Women aren't the only ones who make mistakes when they dissolve a marriage. They will "go to the mat" for to fight for custody and child support, but they often avoid taking care of their long-time financial independence. Perhaps they believe they will just meet someone else, who will undoubtedly show up at their door riding a white horse, and they won't have to be bothered with their last husband's 401K plan, but that doesn't always happen. Rather than trusting that your soon-to-ex-husband is still concerned about your lifestyle; it's better to work with a lawyer who will help you look out for yourself.
The average couple in Colorado, or in any state, collects a variety of assets during a marriage. Of course, this all depends on the age and affluence of the couple, but these assets could include real estate, investments, retirement accounts and business interests.
One of the more common mistakes among women is to look only at the visible property, such as houses, cars and liquid assets. Before they know it, they have agreed to allow an ex-spouse to hold onto a large share of the marital assets. Perhaps this explains why so many attorneys spend a lot of time doing "discovery" work before the first court date, just to be certain their client doesn't leave money on the table.
Here are a few of the most common mistakes couples make:
Rushing into court - When you just want "out" of a marriage and you have the opportunity to get it over with, you take it; at least that's how many women approach their first court date. Unfortunately, the stress of that first day in court is likely to cause impulsive decisions about how to divide marital assets.
Relying too much on a spouse's credit rating - Before you get a divorce, it's important to know everything about your current financial situation. How much debt are you carrying? Whose name are the credit cards in right now? How long has it been since you've looked at a credit report? It might be a good idea to start applying for credit in your own name so you have a better chance of living independently after the divorce.
Don't sign first and ask questions later – As any good divorce lawyer will tell you; always look before you sign any agreement. Something as important as divorce paperwork should always be reviewed by an attorney - even if it is only for the purpose of reviewing an agreement. Remember, an unwise legal decision at a time like this is a ticket to future disaster.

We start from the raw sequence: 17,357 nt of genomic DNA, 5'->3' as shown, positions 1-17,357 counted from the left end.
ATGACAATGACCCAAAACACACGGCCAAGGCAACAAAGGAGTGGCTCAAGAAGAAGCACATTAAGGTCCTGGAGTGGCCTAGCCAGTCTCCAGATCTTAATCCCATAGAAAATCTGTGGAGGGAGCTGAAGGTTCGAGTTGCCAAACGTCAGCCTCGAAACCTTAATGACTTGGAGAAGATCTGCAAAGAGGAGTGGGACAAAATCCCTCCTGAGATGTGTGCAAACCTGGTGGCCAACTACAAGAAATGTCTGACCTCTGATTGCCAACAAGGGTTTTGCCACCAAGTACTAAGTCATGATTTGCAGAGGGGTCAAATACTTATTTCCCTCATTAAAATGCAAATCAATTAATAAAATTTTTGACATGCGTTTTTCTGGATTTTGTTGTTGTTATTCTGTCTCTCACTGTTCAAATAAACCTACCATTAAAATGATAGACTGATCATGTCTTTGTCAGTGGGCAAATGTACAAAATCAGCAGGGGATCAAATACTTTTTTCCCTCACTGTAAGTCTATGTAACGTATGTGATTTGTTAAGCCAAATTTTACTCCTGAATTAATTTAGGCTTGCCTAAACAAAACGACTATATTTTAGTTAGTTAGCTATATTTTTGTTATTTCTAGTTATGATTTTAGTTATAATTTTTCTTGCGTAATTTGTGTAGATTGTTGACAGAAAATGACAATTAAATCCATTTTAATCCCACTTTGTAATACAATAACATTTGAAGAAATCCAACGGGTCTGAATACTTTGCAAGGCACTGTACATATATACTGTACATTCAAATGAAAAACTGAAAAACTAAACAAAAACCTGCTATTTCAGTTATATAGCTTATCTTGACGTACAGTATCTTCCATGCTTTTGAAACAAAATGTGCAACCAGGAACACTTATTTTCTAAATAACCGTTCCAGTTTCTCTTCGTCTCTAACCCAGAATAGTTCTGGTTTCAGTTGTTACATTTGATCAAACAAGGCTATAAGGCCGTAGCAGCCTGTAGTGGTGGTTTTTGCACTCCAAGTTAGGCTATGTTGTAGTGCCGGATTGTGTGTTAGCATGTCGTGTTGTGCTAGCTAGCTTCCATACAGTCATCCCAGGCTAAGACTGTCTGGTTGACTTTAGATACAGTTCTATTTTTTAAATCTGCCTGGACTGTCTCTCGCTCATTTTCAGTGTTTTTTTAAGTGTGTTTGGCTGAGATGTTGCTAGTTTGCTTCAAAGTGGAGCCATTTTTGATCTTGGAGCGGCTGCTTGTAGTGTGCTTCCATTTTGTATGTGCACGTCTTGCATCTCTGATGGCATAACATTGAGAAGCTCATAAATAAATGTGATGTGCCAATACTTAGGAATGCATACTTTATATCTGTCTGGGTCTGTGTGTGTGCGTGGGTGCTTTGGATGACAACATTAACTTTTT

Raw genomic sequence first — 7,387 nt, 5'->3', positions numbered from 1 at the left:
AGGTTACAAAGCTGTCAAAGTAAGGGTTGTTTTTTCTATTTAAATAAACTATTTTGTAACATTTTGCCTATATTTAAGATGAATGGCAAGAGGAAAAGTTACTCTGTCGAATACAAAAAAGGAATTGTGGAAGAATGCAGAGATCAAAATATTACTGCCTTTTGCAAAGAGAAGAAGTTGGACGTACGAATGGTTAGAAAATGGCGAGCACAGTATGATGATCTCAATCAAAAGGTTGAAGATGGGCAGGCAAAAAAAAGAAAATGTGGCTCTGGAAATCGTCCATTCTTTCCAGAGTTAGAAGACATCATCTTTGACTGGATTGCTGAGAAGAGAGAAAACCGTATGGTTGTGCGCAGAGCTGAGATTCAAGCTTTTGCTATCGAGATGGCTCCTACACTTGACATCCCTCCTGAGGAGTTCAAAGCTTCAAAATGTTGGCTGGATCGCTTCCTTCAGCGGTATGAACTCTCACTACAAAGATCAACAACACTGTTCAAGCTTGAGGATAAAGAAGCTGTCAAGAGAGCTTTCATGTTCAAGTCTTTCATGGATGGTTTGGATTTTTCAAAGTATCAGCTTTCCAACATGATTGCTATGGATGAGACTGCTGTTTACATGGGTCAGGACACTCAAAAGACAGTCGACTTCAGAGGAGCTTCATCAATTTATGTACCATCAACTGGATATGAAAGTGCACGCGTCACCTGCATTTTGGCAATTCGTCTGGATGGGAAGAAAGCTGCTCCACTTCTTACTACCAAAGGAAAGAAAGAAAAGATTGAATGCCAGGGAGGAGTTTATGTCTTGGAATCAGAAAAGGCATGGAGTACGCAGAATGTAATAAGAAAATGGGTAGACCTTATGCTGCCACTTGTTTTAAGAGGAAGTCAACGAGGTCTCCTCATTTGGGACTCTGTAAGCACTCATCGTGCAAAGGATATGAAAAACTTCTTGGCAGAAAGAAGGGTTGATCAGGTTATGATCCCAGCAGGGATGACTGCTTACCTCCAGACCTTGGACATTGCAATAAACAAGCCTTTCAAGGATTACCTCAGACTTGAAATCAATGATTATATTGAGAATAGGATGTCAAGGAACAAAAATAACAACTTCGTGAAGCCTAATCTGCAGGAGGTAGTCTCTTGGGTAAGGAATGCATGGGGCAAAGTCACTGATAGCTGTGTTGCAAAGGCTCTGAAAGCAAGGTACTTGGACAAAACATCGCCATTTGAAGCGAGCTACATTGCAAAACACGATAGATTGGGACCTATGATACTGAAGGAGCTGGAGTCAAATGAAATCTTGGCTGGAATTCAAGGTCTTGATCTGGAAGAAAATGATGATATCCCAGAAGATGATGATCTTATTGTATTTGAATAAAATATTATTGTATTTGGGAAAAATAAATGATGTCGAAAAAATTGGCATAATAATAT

Avoid spending too much – It may be tempting to spend a lot when you think your spouse will end up paying the bill, but be careful of this. If you are already legally separated your settlement will be based on the assets and liabilities that existed on the date of separation. This means if you rack up more bills they may be 100 percent your responsibility.
Avoid the temptation to procrastinate
In a recent article published on The Modern Women's Divorce Guide, "3 Mistakes Women Make in a Divorce and How to Avoid Them," women make some very specific errors. According to the author, procrastination is one of the leading mistakes because it is often based on fear. If the divorce came up as a total surprise, some women will unwittingly procrastinate with legal matters because it brings up too many negative emotions. Gathering the documents and meeting with an attorney often brings up a host of unwanted feelings, while procrastinating allows them temporary relief from the harsh reality.
When women procrastinate in a divorce she can find herself facing court-imposed deadlines that force her to make life-altering decisions without the vital information she needs. One of the worst things about procrastination is how it can causes assets to disappear or debts to accumulate before a settlement can be reached.
Respond to legal paperwork in a timely manner
Women who find themselves in a state of denial about the divorce may do more than just procrastinate; they can often fail to respond at to their husband's petitions and other legal documents. In cases where spousal support is being paid, failure to respond could cause a judge to terminate the order entirely. State laws often govern the length of time required for a response to divorce motions, after which an order can be entered in favor of the petitioner.
If you are facing a divorce in Colorado and you want to make sure it is done right, seek the counsel of a Colorado Springs divorce lawyer. He or she will help you get the settlement you deserve.
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